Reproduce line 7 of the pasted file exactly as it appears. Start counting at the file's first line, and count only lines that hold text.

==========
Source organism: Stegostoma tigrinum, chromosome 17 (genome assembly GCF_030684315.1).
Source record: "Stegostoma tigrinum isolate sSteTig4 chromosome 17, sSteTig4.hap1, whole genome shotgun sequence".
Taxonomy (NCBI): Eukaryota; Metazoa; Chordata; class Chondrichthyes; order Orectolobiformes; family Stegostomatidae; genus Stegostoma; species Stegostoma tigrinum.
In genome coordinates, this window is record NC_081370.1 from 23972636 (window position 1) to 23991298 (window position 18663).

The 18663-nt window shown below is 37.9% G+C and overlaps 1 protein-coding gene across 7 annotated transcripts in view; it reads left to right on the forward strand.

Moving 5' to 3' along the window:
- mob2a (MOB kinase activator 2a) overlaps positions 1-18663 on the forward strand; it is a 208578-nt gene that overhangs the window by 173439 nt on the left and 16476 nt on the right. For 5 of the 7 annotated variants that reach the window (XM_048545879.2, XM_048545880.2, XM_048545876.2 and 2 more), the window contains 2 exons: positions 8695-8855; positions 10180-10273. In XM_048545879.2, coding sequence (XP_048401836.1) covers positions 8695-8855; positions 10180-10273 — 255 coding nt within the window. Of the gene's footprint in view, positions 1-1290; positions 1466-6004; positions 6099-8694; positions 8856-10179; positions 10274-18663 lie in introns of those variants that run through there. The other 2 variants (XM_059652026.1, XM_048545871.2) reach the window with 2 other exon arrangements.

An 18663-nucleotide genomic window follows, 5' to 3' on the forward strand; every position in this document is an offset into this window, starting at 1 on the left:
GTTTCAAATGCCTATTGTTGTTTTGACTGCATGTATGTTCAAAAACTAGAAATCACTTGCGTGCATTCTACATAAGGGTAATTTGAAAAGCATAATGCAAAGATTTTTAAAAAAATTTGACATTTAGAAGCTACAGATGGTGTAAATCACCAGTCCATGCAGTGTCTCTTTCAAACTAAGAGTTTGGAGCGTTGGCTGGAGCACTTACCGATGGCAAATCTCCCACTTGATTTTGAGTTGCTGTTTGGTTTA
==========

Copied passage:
- mob2a (MOB kinase activator 2a) overlaps positions 1-18663 on the forward strand; it is a 208578-nt gene that overhangs the window by 173439 nt on the left and 16476 nt on the right. For 5 of the 7 annotated variants that reach the window (XM_048545879.2, XM_048545880.2, XM_048545876.2 and 2 more), the window contains 2 exons: positions 8695-8855; positions 10180-10273. In XM_048545879.2, coding sequence (XP_048401836.1) covers positions 8695-8855; positions 10180-10273 — 255 coding nt within the window. Of the gene's footprint in view, positions 1-1290; positions 1466-6004; positions 6099-8694; positions 8856-10179; positions 10274-18663 lie in introns of those variants that run through there. The other 2 variants (XM_059652026.1, XM_048545871.2) reach the window with 2 other exon arrangements.